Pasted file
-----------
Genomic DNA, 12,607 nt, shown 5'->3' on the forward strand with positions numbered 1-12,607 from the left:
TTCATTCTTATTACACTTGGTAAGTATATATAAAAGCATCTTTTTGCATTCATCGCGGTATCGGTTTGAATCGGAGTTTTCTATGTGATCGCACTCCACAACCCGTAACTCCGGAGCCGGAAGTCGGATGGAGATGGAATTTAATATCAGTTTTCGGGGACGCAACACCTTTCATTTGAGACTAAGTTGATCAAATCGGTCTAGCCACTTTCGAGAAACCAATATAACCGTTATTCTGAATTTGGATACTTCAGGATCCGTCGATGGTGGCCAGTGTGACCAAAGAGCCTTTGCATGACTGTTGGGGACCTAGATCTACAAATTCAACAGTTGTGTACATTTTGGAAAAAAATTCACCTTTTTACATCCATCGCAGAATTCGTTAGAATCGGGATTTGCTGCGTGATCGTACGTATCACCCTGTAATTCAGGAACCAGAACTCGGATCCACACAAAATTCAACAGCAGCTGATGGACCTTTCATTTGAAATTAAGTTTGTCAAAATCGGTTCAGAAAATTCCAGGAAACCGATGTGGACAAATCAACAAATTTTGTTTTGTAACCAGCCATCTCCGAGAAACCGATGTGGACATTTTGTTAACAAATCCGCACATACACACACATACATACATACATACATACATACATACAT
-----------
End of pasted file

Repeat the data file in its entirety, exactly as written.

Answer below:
Genomic DNA, 12,607 nt, shown 5'->3' on the forward strand with positions numbered 1-12,607 from the left:
TTCATTCTTATTACACTTGGTAAGTATATATAAAAGCATCTTTTTGCATTCATCGCGGTATCGGTTTGAATCGGAGTTTTCTATGTGATCGCACTCCACAACCCGTAACTCCGGAGCCGGAAGTCGGATGGAGATGGAATTTAATATCAGTTTTCGGGGACGCAACACCTTTCATTTGAGACTAAGTTGATCAAATCGGTCTAGCCACTTTCGAGAAACCAATATAACCGTTATTCTGAATTTGGATACTTCAGGATCCGTCGATGGTGGCCAGTGTGACCAAAGAGCCTTTGCATGACTGTTGGGGACCTAGATCTACAAATTCAACAGTTGTGTACATTTTGGAAAAAAATTCACCTTTTTACATCCATCGCAGAATTCGTTAGAATCGGGATTTGCTGCGTGATCGTACGTATCACCCTGTAATTCAGGAACCAGAACTCGGATCCACACAAAATTCAACAGCAGCTGATGGACCTTTCATTTGAAATTAAGTTTGTCAAAATCGGTTCAGAAAATTCCAGGAAACCGATGTGGACAAATCAACAAATTTTGTTTTGTAACCAGCCATCTCCGAGAAACCGATGTGGACATTTTGTTAACAAATCCGCACATACACACACATACATACATACATACATACATACATACAT